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Bison: Born to be Wild

Bison.

Once numbering approximately 30 million across the Great Plains and Rocky Mountains, wild bison were almost driven to extinction by market hunters in the late 19th century.

Photo provided by Ted Wood

Case Overview

Earthjustice, representing Defenders of Wildlife and the National Wildlife Federation, asked the Montana Supreme Court to allow state wildlife officials to move ahead with a plan to transfer to north-central Montana’s Fort Belknap Reservation approximately 30 wild bison originally moved from Yellowstone National Park.

A state court judge issued a preliminary injunction in May 2012 that blocked that bison transfer in response to a lawsuit filed by Citizens for Balanced Use. In June 2013, in response to the conservationists’ appeal, the Montana Supreme Court overturned that decision and voided the lower court’s injunction, allowing the Fort Belknap bison transfer to proceed.

Once numbering approximately 30 million across the Great Plains and Rocky Mountains, wild bison were almost driven to extinction by market hunters in the late 19th century. Montana was among their last strongholds, but the slaughter persisted until in 1903 only about 25 of the animals remained in the wild. Those last wild bison were located in the Pelican Valley of Yellowstone National Park. Since then, Yellowstone’s wild bison population has rebounded to more than 4,000 and Montana officials have developed plans to transplant some bison from the park to the species’ historic home on the plains.

To that end, the Montana Department of Fish, Wildlife and Parks in March 2012 released 61 bison for transfer to northeast Montana’s Fort Peck Indian Reservation. That contingent included animals destined for further transfer to Fort Belknap, and those bison have remained in the custody of the Fort Peck Tribes during the state court proceedings.

In addition to its importance for wildlife conservation and restoration, the return of wild bison to reservation lands has tremendous cultural significance for Native American people. As the Fort Peck Tribes explained in a submission to the Montana Supreme Court in support of the conservationists’ appeal, “the Tribes were finally successful—after a 130 year break in the historic relationship—in reuniting the descendants of the Assiniboine and Sioux people who survived the 19th Century with the descendants of wild bison who survived the bison holocaust of the same period.”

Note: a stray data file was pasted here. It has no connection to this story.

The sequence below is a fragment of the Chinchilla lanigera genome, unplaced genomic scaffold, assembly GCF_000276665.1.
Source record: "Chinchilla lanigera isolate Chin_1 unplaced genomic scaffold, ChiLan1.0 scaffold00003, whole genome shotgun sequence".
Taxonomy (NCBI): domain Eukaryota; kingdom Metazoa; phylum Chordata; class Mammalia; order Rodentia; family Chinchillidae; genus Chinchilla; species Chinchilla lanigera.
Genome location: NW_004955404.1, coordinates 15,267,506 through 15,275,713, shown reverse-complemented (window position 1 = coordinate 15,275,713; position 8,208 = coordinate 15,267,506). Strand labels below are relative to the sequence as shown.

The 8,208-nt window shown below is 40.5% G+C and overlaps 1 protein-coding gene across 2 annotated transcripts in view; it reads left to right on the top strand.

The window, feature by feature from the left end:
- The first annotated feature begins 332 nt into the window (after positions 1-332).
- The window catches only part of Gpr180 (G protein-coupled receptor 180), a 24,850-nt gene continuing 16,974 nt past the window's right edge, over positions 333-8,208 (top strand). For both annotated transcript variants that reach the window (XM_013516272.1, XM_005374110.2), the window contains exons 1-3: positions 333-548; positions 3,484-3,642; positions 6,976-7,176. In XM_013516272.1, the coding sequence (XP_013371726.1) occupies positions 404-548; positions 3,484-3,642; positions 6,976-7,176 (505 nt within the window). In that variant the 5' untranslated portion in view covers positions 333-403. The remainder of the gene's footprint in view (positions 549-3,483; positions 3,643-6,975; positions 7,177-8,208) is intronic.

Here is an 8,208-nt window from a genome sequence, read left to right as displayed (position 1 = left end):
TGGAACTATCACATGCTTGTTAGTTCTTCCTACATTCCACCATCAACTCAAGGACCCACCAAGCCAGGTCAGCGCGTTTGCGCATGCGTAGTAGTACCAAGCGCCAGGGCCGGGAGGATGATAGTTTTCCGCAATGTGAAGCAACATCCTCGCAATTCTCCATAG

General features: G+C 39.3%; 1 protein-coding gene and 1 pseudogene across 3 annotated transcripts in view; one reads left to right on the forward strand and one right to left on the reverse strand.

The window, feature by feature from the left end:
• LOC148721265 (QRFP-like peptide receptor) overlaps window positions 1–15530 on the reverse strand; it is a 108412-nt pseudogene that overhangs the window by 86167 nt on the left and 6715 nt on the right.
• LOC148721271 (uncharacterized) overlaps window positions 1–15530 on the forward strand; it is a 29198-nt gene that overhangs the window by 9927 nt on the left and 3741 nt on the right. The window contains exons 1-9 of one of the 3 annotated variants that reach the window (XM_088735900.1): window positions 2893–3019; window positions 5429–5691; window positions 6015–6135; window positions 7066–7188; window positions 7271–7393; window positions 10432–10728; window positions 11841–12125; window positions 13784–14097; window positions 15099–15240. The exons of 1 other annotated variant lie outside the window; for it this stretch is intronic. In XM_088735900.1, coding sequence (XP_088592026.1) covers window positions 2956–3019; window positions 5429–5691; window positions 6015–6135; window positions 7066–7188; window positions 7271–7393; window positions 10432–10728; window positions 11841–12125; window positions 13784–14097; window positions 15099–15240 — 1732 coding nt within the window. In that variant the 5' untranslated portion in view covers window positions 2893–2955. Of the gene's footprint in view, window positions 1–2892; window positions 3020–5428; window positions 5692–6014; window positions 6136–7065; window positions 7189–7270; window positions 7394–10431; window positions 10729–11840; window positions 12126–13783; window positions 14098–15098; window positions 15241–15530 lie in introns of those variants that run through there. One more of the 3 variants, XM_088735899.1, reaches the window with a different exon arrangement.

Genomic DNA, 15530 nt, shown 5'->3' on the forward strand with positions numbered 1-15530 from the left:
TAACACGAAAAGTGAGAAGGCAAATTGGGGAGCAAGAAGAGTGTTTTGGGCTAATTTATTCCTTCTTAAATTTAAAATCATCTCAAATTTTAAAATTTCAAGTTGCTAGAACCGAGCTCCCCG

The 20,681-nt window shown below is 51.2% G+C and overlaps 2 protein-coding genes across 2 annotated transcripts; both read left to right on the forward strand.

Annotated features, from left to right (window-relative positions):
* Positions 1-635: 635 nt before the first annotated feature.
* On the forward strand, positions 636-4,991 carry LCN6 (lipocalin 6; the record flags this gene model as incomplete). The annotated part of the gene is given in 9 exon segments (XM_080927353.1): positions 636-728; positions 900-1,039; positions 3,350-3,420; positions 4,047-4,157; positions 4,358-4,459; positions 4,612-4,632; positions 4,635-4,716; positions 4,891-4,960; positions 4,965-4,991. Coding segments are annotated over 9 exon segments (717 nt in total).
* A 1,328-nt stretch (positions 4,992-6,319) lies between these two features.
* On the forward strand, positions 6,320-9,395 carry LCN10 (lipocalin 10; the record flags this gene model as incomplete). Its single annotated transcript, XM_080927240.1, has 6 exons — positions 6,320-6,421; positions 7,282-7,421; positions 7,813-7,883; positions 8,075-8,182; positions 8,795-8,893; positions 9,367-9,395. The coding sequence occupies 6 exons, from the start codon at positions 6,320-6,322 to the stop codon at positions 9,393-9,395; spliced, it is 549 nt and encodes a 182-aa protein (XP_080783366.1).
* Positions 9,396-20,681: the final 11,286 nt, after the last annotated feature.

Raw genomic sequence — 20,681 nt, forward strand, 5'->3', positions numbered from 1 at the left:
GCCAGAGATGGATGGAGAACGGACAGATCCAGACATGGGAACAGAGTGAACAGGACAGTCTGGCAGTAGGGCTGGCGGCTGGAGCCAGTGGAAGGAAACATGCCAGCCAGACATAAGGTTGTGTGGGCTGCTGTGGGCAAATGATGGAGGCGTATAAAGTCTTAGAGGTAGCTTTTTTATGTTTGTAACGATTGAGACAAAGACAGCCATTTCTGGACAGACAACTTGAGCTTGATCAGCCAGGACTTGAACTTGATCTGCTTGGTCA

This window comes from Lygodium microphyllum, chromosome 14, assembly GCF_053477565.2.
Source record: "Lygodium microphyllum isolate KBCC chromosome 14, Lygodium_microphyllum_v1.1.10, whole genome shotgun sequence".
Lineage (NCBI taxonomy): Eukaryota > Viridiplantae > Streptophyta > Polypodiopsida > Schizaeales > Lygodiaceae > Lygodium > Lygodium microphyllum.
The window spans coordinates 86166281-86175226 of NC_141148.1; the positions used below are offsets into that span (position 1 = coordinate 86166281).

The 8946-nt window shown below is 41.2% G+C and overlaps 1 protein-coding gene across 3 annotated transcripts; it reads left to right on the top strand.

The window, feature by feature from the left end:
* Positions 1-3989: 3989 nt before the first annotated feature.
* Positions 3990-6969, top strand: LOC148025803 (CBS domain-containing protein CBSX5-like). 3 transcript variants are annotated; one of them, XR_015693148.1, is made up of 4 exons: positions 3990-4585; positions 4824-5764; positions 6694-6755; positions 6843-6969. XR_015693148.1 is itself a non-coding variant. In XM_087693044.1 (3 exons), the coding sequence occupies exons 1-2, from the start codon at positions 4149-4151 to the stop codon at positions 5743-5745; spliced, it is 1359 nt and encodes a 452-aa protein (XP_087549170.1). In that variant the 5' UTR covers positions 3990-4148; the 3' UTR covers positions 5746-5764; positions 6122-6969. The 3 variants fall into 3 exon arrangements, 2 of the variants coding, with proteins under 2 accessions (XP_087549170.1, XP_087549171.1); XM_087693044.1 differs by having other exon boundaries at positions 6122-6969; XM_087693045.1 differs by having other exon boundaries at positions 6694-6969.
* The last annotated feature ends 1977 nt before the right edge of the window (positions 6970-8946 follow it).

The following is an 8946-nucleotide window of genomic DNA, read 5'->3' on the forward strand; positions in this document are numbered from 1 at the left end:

The June 2013 court ruling allows a similar reunion of the Assiniboine and Gros Ventre people of the Fort Belknap Reservation with the descendants of the last wild bison.

Case ID

2339

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Case Updates

November 13, 2013 | In the News: Billings Gazette

Groups Argue Captured Bison be Declared as Livestock

The group Citizens for Balanced Use (CBU) filed a brief arguing that any bison captured and held outside of Yellowstone National Park be considered as livestock, rather than wildlife. Bison that wander outside of the park are held in a quarantine program, and plaintiffs believe that bison are no longer wild if held in captivity.

"This absurd outcome offers further reason to reject CBU's position," Earthjustice attorney Tim Preso wrote in a response.

October 16, 2013 | Legal Document

Bison as Livestock: CBU Brief

Anti-bison interests are asking a Montana court to declare that the transplanted bison are "livestock" instead of "wildlife" under state law if they leave the reservations and roam on to public or private lands.

October 16, 2013 | Legal Document

Bison as Livestock: Response Brief

Earthjustice has filed a brief in response to new efforts to prevent bison restoration by classifying wild bison as livestock.

May 17, 2012 | Blog Post

Born To Be Wild Once More

Home on the range, where the deer and antelope play? Forget about it. How about buffalo (yeah, I know they’re really bison).

After years of dreaming about getting one of the original Americans back out on the prairie where they belong, we’re a big step closer to seeing it happen.